Russian forces are “hiding their military crimes” by taking the bodies of civilians from a key Ukrainian city and burying them near a cemetery on the outskirts of town, a local mayor said Friday.
As many as 9,000 war dead could be buried in mass graves outside the port city of Mariupol, a battleground decried as “the center of hell” amid Russian President Vladimir Putin’s brutal assault on Ukraine’s east.
Satellite imagery showed long rows of graves stretching away from an existing cemetery in the town of Manhush, outside heavily battered Mariupol.
Ukrainian officials said the pictures showed more than 200 mass graves, and that the graves could hold as many as 9,000 dead.
Mariupol Mayor Vadym Boychenko accused Russian forces of covering up the carnage.
“The bodies started disappearing from the streets of the city,” Boychenko said during an online briefing. “They are taking the bodies of the dead residents of Mariupol in trucks and throwing them into those trenches. They are hiding their military crimes.”
Boychenko said an estimated 22,000 civilians have been killed in Mariupol. He said Russia is guilty of genocide.
“The biggest war crime of the 21st century was committed in Mariupol,” Boychenko said in a statement. “This is the new Babyn Yar,” a reference to a memorial site outside Kyiv that was the location of a Nazi massacre against more than 30,000 Ukrainian Jews.
A victory in Mariupol would be widely seen as a feather in Putin’s cap because Russian control would establish a key lifeline to resupply troops seeking to take over Ukraine’s eastern territory.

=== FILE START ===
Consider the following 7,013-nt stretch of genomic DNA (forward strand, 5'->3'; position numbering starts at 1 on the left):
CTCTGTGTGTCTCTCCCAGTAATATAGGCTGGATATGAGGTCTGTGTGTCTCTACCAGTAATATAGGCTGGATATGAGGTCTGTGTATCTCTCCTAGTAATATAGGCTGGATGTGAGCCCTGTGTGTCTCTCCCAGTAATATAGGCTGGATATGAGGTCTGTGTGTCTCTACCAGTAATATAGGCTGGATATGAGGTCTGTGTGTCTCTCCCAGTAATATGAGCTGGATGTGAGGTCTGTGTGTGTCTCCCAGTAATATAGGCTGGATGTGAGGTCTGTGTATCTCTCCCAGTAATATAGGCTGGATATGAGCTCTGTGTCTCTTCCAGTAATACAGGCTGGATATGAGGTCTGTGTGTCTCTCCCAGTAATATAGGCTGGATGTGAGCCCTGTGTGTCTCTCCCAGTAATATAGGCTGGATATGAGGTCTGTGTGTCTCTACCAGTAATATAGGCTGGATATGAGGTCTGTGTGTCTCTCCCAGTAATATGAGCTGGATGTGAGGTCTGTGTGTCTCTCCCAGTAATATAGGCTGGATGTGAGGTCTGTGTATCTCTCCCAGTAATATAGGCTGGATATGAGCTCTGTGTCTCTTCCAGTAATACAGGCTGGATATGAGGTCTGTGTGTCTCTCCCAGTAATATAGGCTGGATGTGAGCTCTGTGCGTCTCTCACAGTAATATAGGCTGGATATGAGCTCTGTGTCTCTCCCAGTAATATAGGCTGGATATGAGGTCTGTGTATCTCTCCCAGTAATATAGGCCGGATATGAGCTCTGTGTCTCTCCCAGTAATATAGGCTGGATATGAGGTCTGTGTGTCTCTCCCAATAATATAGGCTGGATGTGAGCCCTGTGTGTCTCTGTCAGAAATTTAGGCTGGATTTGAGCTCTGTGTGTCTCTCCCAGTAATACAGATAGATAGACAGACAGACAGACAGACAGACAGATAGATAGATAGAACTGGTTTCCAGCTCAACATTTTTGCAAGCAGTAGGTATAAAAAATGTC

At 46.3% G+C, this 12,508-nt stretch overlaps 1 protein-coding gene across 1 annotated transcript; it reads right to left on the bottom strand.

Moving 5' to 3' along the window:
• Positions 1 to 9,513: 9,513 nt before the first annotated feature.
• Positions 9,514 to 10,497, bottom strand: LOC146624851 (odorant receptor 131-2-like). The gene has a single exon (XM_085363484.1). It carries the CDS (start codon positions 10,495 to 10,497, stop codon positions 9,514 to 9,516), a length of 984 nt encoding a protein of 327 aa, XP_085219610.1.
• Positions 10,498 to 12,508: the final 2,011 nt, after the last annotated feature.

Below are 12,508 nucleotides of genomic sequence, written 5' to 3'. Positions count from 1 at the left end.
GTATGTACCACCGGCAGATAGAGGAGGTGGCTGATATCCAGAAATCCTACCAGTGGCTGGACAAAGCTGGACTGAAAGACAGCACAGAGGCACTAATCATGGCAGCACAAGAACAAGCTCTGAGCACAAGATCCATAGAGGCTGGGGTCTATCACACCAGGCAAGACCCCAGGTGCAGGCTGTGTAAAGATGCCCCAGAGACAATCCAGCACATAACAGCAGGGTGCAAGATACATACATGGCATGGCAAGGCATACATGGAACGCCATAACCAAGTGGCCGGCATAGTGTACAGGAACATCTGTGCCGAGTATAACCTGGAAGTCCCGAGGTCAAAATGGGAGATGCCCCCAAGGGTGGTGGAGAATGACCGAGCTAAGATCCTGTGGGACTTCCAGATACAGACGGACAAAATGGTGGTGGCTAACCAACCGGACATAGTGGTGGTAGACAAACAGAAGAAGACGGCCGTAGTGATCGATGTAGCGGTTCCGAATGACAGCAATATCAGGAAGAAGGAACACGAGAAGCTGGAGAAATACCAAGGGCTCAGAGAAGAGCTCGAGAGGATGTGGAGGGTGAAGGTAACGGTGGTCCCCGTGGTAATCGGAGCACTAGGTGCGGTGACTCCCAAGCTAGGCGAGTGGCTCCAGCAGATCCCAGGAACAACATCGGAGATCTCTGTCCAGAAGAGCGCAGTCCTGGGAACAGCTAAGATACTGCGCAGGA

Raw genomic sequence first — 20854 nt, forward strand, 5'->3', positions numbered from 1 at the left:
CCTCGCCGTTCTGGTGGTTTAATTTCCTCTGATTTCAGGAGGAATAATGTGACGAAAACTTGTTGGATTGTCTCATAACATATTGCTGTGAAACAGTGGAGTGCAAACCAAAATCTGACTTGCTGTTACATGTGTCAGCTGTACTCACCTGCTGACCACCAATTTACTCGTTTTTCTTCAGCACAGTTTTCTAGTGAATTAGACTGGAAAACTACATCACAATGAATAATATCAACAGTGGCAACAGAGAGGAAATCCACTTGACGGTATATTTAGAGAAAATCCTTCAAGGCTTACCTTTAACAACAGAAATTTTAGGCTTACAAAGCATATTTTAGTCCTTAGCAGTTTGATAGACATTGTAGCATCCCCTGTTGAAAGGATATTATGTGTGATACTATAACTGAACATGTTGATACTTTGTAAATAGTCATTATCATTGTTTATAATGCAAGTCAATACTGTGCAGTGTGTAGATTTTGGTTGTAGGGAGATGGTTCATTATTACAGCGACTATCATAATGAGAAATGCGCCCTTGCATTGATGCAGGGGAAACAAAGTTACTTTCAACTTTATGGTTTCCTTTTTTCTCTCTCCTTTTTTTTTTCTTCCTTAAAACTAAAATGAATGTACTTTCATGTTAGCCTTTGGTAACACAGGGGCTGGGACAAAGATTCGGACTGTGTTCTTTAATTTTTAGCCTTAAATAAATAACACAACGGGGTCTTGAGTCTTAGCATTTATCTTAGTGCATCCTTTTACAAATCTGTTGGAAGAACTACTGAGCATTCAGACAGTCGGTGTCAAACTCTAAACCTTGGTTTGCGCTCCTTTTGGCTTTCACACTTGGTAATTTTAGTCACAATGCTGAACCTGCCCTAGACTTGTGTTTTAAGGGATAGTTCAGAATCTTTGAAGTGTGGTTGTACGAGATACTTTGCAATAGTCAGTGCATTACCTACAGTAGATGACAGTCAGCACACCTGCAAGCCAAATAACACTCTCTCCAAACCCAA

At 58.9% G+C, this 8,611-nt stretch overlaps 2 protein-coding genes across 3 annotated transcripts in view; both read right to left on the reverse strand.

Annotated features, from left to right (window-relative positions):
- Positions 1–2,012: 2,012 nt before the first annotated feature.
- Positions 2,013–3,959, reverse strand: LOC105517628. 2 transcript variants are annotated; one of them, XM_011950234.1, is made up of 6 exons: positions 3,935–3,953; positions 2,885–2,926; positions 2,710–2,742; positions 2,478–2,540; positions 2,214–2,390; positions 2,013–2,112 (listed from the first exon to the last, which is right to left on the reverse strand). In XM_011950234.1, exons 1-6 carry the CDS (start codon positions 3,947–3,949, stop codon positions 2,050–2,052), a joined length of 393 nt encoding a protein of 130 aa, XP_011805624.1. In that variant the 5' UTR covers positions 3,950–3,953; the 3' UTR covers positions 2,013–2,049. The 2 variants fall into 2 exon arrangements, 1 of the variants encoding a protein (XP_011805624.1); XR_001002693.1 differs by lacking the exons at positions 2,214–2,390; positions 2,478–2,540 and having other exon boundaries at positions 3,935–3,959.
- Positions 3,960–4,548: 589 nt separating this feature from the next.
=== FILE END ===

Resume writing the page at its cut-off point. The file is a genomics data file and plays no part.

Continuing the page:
Soldiers fighting back in a Mariupol steel plant appear to be the only force standing in the way of a Russian victory there.
The weary warriors have pleaded with the US and Western powers for help, but President Biden and American allies have refused to engage US and NATO forces directly in Ukraine to avoid a direct confrontation with Russia.
What they have done is increase the delivery of heavy weapons to Ukraine – but that hasn’t done much to stop the assault.
“We are watching what’s happening in Mariupol from the Balkans. It is absolutely heartbreaking to see what is happening,” Sen. Chis Murphy (D-Conn.) told reporters during a call from Pristina, Kosovo.
“It is also exhilarating to watch the Ukrainians mount what is a heroic defense and I think we’re glad to see a new round of assistance announced at a critical — both logistical and moral — moment in this fight.”
The assault on Mariupol represents one of the strongest examples of war crimes committed by Russian forces, according to American diplomats.
“We’ve seen the horrifying images and heard the credible reports of atrocities from a growing number of cities across Ukraine – including Mariupol,” a State Department spokesperson told The Hill.
“These images and reports suggest these atrocities are not the act of rogue units; rather, they are part of a deeply disturbing pattern of reports of abuse across all areas where Russia’s forces are engaged.”
Human rights watchers agreed.
“Many civilians, among them women, children and older persons, reportedly still remain trapped in areas of Mariupol besieged by the Russian forces,” said a statement from Dunja Mijatović, the Council of Europe Commissioner for Human Rights.
“For many weeks, they have been surviving under dire conditions and with scant supplies,” Mijatović said. “They should immediately be provided with humanitarian corridors to enable them to evacuate to safety.”
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Meanwhile, British Prime Minister Boris Johnson warned that the war in Ukraine could last until the end of next year. His nation is set to reopen its embassy in Kyiv in a show of support for Ukraine’s fight against the Russian invasion.
But the United Nations hopes for a quicker resolution. UN Secretary-General António Guterres plans to meet with Putin next week to make an urgent, face-to-face plea for peace in Ukraine, the world body said Friday.
The war continues to take its toll on everyday people. A 79-year-old man in Kharkiv stepped out of his home to buy bread when he was killed by a fragment from a shell that landed in front of his apartment.
Victor Gubarev, was one of at least three deaths on Monday in Kharkiv, which has been the site of near-daily bombardment since Russia launched its invasion on Feb. 24.
With News Wire Services